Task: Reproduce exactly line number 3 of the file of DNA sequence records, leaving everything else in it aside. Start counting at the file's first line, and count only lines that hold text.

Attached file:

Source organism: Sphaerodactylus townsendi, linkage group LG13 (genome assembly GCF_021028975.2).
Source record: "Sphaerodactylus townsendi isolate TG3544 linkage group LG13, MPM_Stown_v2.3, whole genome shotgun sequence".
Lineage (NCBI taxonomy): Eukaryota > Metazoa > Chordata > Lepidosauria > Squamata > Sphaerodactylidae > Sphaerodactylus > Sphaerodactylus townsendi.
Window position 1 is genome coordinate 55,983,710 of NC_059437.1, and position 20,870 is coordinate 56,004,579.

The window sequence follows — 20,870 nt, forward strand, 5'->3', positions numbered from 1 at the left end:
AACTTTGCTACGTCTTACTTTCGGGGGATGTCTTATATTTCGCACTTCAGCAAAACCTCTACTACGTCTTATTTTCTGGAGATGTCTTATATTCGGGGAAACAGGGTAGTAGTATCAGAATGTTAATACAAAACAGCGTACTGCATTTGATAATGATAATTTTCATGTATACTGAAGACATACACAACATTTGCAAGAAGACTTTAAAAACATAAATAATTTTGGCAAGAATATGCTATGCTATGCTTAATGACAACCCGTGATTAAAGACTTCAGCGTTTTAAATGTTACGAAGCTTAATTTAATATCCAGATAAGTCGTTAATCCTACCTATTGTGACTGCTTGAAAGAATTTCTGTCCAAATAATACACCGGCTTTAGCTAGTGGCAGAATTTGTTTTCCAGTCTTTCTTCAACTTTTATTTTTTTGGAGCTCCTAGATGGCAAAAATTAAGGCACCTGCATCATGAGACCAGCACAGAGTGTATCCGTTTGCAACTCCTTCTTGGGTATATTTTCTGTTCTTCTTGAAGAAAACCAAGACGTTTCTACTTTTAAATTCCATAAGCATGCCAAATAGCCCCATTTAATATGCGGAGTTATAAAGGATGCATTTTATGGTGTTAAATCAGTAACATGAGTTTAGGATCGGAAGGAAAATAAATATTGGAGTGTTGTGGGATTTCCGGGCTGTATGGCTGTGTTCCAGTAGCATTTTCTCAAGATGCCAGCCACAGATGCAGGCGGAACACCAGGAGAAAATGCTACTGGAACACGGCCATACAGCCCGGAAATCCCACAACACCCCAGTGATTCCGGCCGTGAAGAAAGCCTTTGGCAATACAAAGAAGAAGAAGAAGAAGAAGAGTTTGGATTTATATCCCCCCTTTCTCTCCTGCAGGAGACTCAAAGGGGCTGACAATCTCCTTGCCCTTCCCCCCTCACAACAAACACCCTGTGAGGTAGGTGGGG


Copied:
Lineage (NCBI taxonomy): Eukaryota > Metazoa > Chordata > Lepidosauria > Squamata > Sphaerodactylidae > Sphaerodactylus > Sphaerodactylus townsendi.